Yeah. Well you do have to be nice to people because that’s the key, right? NICE is actually an acronym. It comes from Nurturing Insights about Customer’s Expectations. The whole idea behind that is that for you to deliver a customer enchantments, which is more than satisfaction, which is the wow factor, you have to deliver something that the customer is not expecting. And for you to be able to do that they’re not going to tell you what a wow moment is for them. You have to figure that out. So you have to have an insight. And for that it’s not magic, right? It’s not fairy dust and suddenly you know everything. It’s a process. You have to build that. And you have to build that through all the interfaces you have with your customer. And in terms of all the customer experiences that they have, that they experienced with your business, starting from the very beginning with what your brand promises, what your marketing says, what your sales process is, how the contracting works, how the delivery works and the aftermarket, and always remember; that if you have customer services, basically because the customer experience failed somewhere before that, right? So the idea is to understand all that, those aspects and how your brand, your company is exposed to the customer, providing experiences, even if you’re not seeing that. And that’s — when you truly understand that, then it’s much easier to be able to take action, prioritize things, and deliver the great experience through all those channels.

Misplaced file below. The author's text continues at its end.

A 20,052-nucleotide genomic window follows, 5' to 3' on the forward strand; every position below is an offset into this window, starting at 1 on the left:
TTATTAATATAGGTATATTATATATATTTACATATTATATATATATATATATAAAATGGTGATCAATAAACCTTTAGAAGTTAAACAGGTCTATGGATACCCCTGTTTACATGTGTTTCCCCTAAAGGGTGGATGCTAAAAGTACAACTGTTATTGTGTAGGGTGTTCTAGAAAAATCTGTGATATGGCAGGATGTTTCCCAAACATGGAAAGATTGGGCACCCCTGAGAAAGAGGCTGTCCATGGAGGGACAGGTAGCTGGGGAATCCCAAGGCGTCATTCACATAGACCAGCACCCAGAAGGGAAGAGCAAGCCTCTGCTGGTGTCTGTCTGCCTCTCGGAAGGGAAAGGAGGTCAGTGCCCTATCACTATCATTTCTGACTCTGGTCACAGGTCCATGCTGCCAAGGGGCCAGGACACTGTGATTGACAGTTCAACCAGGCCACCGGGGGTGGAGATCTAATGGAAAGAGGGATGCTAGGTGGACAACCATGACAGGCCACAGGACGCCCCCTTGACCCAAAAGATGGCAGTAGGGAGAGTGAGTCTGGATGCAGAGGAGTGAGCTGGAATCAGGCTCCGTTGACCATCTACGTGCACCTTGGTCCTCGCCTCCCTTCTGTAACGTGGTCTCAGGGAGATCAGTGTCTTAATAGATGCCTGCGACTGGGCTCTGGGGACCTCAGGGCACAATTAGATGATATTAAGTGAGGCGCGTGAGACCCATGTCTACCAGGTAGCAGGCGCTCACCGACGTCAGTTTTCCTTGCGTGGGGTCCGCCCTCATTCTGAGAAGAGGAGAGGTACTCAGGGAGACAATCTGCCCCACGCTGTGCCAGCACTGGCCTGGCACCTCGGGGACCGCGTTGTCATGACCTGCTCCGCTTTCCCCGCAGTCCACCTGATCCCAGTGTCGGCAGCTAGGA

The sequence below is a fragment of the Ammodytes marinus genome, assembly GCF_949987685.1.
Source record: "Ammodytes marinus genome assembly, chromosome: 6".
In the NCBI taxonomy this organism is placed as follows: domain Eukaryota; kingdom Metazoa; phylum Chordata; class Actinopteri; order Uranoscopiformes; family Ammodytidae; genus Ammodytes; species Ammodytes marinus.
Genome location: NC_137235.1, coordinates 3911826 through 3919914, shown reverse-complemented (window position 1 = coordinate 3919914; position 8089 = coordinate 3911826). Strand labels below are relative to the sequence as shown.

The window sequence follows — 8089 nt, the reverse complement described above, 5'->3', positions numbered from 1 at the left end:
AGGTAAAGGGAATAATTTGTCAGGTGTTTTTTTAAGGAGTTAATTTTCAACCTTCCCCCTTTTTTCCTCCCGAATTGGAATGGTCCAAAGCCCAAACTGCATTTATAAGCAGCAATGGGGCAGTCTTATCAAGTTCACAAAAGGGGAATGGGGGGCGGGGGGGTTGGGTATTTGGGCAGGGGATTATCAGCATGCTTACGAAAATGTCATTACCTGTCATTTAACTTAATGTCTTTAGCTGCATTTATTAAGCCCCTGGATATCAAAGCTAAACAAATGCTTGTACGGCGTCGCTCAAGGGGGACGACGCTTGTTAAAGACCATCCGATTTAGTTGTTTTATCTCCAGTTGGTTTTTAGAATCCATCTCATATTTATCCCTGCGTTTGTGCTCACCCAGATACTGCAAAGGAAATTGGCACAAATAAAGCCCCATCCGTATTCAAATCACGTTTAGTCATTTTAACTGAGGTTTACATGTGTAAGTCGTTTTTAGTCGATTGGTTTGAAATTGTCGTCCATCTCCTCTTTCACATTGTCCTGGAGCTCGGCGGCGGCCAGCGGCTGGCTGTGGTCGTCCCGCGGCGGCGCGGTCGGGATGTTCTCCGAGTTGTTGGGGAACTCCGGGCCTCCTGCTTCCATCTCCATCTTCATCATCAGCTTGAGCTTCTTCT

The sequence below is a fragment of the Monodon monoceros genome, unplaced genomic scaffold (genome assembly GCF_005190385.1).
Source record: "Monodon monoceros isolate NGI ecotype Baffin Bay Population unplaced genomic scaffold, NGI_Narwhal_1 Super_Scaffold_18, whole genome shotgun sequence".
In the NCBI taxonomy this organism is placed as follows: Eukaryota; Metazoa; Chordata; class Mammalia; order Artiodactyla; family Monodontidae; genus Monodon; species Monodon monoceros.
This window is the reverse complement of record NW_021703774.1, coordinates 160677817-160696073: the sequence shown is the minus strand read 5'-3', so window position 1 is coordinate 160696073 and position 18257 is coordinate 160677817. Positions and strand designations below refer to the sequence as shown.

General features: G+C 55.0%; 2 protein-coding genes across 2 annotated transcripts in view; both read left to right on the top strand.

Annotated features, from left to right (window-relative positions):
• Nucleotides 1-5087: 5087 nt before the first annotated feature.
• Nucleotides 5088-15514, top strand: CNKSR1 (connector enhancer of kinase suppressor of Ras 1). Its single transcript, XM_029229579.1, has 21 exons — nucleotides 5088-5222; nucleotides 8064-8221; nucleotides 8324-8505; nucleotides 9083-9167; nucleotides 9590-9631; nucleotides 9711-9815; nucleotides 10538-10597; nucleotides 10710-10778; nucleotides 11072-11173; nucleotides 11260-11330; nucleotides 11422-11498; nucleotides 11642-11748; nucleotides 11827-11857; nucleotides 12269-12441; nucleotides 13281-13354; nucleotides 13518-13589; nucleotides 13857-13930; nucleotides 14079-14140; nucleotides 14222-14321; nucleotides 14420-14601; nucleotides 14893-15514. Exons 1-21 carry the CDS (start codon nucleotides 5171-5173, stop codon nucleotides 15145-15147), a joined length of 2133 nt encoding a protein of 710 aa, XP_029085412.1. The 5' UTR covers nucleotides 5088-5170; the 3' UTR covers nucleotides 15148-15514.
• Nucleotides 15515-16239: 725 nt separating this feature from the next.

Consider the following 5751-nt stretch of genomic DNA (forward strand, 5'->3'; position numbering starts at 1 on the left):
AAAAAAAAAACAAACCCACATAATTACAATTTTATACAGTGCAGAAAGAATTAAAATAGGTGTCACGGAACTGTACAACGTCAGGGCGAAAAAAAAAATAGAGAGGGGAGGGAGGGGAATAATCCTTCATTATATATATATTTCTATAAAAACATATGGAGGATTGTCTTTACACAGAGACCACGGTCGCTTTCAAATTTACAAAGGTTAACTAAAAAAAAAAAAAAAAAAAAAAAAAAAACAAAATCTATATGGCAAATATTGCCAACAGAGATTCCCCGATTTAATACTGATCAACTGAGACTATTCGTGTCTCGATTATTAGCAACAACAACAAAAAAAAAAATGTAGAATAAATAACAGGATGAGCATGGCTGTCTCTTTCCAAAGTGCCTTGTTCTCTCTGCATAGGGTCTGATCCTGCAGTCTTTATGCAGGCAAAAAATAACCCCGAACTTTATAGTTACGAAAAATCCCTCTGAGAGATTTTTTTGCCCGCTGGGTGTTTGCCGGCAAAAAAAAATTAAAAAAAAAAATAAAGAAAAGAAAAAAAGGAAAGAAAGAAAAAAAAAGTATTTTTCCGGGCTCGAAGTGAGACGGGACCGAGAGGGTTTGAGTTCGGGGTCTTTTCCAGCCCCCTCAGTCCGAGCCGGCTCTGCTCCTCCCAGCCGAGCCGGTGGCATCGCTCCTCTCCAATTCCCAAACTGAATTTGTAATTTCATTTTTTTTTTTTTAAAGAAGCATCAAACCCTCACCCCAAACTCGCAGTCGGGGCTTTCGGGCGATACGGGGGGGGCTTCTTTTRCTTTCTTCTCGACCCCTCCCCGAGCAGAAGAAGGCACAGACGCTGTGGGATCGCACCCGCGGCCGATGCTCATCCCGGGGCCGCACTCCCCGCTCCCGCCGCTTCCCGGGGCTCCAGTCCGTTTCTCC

Gabe Larsen: (09:12)
I love that. I love that. I think that’s a fun acronym. That’s good to know what that is and again, I liked that you’ve brought them all kind of under one umbrella. Let’s get into some of the components that you find really important as part of this NICE program. How do you break it out? Is it one, phase one, phase two, three pillars, five? How do you think about the NICE overall framework or strategy?

Sergio Frias: (09:38)
Yeah, we basically — it’s a program with eight modules. Yeah. And it’s on purpose because we want to make sure that people understand each one of the phases and each one of the things that have to be done to deliver that great customer experience. The first one is what we call the context. So, for you to be able to go from one point to another, you need to know where you are and where you want to be, where you have to be. And that’s when, when you’re trying to deliver a great customer experience, you need to understand how good is your experience today and how good it has to be based on the strategy of your business. So this is the context. You have to understand exactly what is going to be the trip from where you want to go to where you have to go.

Sergio Frias: (10:22)